After years of speculation and old fashioned waiting, fans of PopCap's famed Plants vs Zombies are finally enjoying the sequel, Plants vs Zombies 2: It's About Time, now that it's arrived exclusively (for now) on the App Store for the iPhone and iPad. The new game keeps the core experience of lovable plants lashing out at invading undead hordes while adding new mechanics such as the plant food boost option, touchscreen-based power-ups for quick zombie extermination, and a pack of new plants with their own unique attacks. Time travel sets the stage for a series of levels based around eras such as ancient Egypt and cowboy adventures in the wild west. It's not all smiles and sunshine, though; the most controversial aspect of Plants vs Zombies 2 has to be the inclusion of paid upgrades bought with real money instead of in-game coins. The plants have gone freemium allowing PopCap and publisher Electronic Arts to offer the game as a free download with the expectation/hope that players will kick in a few dollars for additional plants and enhancements. PopCap Senior Producer Bernie Yee recently had the chance to sit down and answer some of my questions about Plants vs Zombies 2, and I asked series superfan and my Power Button podcast co-host Blake Grundman to kick in his questions as well. Here's what Bernie had to say about the free-to-play aspects, elements left on the cutting room floor, when the game will come to additional platforms, and so much more.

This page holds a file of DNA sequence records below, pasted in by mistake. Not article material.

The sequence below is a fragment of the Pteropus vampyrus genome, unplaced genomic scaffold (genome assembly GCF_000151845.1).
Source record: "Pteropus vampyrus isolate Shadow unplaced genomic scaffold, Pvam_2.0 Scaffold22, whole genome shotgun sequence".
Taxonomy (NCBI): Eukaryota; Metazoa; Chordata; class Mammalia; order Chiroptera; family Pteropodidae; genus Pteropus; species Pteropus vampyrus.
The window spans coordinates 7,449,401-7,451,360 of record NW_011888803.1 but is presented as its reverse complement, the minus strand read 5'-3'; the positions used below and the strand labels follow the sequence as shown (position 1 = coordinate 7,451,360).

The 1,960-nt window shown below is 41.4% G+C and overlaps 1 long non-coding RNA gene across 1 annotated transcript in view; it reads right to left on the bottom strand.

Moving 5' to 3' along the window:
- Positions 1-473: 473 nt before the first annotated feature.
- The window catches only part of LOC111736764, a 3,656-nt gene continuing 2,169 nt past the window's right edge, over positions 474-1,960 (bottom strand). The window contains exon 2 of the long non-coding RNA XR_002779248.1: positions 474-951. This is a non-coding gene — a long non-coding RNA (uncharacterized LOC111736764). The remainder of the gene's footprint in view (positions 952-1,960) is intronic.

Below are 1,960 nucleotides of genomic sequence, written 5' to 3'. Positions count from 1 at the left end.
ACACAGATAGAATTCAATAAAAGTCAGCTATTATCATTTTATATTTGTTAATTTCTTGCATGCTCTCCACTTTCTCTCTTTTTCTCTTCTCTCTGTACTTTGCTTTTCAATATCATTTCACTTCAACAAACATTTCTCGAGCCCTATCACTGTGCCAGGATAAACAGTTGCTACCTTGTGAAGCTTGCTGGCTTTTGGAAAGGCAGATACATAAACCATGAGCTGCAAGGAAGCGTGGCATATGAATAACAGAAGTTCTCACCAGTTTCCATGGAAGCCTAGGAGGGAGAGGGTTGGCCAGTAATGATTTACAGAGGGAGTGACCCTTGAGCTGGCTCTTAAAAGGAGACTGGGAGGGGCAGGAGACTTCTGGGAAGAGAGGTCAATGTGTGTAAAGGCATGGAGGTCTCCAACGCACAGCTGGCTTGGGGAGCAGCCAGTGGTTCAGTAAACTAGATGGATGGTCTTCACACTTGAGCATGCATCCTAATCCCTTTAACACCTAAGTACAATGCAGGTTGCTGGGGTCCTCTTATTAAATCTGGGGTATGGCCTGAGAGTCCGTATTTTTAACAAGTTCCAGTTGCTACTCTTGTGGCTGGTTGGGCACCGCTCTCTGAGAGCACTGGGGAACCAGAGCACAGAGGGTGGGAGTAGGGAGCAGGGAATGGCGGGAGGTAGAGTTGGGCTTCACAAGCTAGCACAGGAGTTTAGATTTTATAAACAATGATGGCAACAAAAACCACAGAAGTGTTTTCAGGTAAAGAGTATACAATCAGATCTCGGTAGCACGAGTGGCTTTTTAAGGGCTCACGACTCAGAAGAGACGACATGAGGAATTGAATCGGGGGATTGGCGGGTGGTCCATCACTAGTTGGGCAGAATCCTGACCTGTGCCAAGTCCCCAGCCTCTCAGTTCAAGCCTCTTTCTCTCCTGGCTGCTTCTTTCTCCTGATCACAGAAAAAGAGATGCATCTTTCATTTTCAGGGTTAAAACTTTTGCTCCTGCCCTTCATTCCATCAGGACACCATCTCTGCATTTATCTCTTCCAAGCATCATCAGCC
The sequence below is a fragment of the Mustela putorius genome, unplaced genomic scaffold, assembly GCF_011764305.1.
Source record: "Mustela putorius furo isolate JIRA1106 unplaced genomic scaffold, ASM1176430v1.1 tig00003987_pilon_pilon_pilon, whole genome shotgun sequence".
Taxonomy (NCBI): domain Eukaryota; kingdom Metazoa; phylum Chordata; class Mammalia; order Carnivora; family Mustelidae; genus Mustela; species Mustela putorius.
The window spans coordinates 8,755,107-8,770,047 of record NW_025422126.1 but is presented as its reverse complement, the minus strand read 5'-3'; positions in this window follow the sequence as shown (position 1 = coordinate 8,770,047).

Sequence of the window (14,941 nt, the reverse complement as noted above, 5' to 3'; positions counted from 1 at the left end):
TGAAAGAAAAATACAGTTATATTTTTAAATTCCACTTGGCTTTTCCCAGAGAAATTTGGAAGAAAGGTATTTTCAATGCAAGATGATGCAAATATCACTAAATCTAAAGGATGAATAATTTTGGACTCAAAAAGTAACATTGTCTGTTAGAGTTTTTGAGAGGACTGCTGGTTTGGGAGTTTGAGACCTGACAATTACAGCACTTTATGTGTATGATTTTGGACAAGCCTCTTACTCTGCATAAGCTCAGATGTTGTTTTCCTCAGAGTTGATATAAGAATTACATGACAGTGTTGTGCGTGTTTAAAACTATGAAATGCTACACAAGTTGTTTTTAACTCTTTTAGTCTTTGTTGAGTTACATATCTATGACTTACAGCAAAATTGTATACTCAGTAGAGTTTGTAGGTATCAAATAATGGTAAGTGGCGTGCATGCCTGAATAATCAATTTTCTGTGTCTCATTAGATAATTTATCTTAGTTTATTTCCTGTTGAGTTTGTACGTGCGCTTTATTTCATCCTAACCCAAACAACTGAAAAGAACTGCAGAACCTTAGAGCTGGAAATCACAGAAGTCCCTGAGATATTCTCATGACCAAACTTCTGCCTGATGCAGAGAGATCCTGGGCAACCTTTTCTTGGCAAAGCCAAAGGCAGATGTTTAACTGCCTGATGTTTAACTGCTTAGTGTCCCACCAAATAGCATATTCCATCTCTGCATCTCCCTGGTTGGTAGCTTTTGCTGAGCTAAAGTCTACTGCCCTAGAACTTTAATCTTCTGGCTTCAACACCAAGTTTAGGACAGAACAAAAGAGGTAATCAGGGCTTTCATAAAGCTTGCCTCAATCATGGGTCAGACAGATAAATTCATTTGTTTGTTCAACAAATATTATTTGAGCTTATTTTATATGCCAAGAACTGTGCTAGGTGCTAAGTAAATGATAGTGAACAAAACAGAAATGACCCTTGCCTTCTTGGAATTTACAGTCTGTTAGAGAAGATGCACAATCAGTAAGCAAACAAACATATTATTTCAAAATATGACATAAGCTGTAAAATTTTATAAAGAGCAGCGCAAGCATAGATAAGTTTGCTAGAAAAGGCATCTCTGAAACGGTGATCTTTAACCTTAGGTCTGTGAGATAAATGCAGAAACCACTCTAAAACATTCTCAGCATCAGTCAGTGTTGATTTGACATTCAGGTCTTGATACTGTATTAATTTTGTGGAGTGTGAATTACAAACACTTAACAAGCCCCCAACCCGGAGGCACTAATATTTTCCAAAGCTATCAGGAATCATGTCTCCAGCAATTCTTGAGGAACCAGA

PTB: What is your background and role at PopCap? What were your responsibilities on PvZ 2?
BY: I’m the Senior Producer. Game development is a collaborative process – designers come up with ideas and systems, the artists come up with a visual world, and the programmers implement it. Inevitably, there are more things we want to do, than we have time to do. Sometimes this means that we have to make hard decisions on what to cut and what to keep. Producers work to make those tradeoffs, and keep things aligned with the product vision and the schedule. We work across all the disciplines, and with the business folks, to make sure we know how things are going at all times, to raise warning flags, and to solve problems.
PTB: How did the PvZ 2 project start?
BY: After the original game, we wanted to follow it up. (This was before my time on the project, by the way.) So folks at PopCap spent a lot of time prototyping new ideas. Nothing really stuck until the team prototyped the Plant Food system. The team felt like this was the mechanic that preserved a critical element of the game – the charm and whimsy of the original characters – and gave it a new dimension. That kicked off actual production, and everything fell into place after that. And by “falling into place” I mean, all the sweat and tears that is game development.